Why is it that the US has slowed the rollout of 5 G’s mobile internet technology in airports
SeveralSeveral international airlines have recently canceled flights to specific US airports due to concerns about the introduction of 5G mobile technology that could cause interference with specific aircraft’s equipment.
After being warned about the possible problem by aviation executives and officials from the Federal Aviation Administration, telecommunications companies AT&T and Verizon put off the activation of certain 5G masts in US airports.
However, how can 5G affect planes? Can the issue be solved? Let’s look.
In use in various countries across the globe, 5G is the fifth technological advancement in mobile phones. It may offer network speeds as high as 100 times more than we’ve had in 4G.
To ensure the highest speeds and the most excellent coverage, AT&T and Verizon had thought of creating 5G internet utilizing C-band frequency C-band frequencies, which are radio frequency (or radio waves) in the range of 3.7 to 3.98 gigahertz (GHz).
These frequencies are similar to those modern aircraft utilize for measuring altitude. A crucial piece of aircraft equipment is referred to as a radio altimeter. Radio altimeter operates on C-band frequencies that range from 4.2-4.4GHz. Pilots depend on radio altimeters to safely land their planes, especially when visibility is low, like when mountains enclose airports or when conditions are cloudy.
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The concern is that, due to the narrow gap between the frequencies of the 5G and the radio altimeters, the radio waves from 5G towers near airports could cause interference. People using 5G on their phones could inadvertently distort or damage the radio altimeter’s signal.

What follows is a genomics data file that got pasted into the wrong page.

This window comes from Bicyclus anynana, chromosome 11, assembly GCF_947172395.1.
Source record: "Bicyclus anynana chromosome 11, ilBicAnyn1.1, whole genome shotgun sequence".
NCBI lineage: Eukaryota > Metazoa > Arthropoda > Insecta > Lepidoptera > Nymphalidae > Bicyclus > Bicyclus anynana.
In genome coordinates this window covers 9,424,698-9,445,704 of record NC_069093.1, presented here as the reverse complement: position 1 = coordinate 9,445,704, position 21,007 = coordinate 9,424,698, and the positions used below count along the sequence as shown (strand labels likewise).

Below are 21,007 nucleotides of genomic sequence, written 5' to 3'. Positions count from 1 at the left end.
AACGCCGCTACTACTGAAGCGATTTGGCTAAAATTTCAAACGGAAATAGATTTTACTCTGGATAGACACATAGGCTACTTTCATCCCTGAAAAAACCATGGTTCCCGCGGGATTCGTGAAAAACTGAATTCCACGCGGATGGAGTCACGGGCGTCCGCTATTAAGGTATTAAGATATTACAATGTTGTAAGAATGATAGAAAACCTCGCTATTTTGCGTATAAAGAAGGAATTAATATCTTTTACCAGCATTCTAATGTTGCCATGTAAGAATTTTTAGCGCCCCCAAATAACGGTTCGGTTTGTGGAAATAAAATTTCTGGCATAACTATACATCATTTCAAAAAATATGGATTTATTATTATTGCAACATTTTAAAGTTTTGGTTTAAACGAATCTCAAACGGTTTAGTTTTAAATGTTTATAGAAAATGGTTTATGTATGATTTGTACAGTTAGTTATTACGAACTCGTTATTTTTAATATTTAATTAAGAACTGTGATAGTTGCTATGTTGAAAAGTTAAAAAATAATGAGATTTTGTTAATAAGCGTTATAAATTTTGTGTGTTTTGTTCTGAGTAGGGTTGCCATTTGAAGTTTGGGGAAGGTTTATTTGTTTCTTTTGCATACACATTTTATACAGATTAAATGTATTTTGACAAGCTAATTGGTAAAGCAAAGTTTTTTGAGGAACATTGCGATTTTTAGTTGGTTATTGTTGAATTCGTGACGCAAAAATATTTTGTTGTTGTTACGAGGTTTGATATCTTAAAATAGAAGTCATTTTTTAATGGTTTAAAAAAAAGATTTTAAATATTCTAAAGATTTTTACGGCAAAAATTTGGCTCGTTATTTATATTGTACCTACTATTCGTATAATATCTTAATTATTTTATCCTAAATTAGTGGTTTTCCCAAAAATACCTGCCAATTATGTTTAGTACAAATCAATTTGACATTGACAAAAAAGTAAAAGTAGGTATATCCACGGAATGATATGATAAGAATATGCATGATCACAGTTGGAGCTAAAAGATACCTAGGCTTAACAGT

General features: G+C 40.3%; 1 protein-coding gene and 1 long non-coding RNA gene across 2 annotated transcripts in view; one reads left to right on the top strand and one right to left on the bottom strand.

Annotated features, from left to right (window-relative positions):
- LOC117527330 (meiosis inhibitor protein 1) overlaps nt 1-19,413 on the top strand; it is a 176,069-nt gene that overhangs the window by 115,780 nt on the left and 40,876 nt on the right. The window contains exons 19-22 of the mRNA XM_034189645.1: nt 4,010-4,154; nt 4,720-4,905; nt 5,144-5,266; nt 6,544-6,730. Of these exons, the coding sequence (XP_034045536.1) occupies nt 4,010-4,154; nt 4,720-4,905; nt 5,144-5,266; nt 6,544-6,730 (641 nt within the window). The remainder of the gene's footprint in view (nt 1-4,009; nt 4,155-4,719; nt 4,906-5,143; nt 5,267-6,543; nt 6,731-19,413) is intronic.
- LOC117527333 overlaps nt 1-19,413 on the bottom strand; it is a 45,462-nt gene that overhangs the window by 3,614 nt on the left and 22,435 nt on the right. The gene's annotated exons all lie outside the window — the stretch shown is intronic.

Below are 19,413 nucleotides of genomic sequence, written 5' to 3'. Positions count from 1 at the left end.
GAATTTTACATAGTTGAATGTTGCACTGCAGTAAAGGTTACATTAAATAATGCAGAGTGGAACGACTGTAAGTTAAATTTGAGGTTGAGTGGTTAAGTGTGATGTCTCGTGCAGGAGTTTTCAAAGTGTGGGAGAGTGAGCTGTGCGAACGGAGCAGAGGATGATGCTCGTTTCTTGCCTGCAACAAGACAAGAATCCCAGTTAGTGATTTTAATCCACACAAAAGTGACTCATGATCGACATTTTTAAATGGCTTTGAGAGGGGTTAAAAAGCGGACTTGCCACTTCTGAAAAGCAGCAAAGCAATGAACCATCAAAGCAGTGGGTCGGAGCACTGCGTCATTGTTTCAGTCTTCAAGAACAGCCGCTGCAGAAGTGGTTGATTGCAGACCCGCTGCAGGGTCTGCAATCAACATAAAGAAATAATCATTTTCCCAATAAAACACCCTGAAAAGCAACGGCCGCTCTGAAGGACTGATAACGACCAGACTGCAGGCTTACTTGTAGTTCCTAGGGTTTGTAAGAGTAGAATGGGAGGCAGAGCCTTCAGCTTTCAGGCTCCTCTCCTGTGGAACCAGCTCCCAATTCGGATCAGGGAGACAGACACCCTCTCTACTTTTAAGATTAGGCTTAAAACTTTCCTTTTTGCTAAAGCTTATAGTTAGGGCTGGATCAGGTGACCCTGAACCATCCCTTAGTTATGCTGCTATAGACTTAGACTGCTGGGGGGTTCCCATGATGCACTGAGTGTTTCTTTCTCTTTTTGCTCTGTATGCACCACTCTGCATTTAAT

If this occurs, even if only for a few seconds, it could mean the pilot didn’t get the correct information when landing. It’s for this reason that US Federal Aviation Administration raised concerns.
The world has been experimenting with 5G technology.
So, what can be done?
Other countries with 5G are using frequencies in the C-band that overlap with or are similar to radio altimeters, with any reports of issues. For instance, in the UK, 5G speeds to 4GHz. Avoiding mountains in the vicinity of airports minimizes the chance of interference.
Other countries run 5G at a frequency slightly higher than the equipment used by aircraft. Within Europe, for instance. in European Union, for example, 5G can go upwards to 3.8GHz. This is a feasible alternative to use for US airports.
The most effective option for the future is to choose an even higher band for 5G. This could be between 24 and 47 GHz. In these frequencies, speeds for data are considerably higher; however, that coverage is significantly smaller (so you’ll need many towers).
There is also a way to decrease the strength of signals from airport towers, as France tried in France and Canada. It’s not about changing the frequency, as signal strength is expressed in decibels, not GHz, but limiting the signal’s power could reduce the chance of interference with neighboring bands.
Another option is to change the range of frequency for radio altimeters. This would require some time and could be costly to the aviation industry.
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While the risk of an in-flight complication due to 5G interference may be shallow, as we’re talking about human safety, we must take any possible risks very seriously. The move to delay rolling out 5G masts near US airports is a good option while the relevant authorities determine the safest way forward.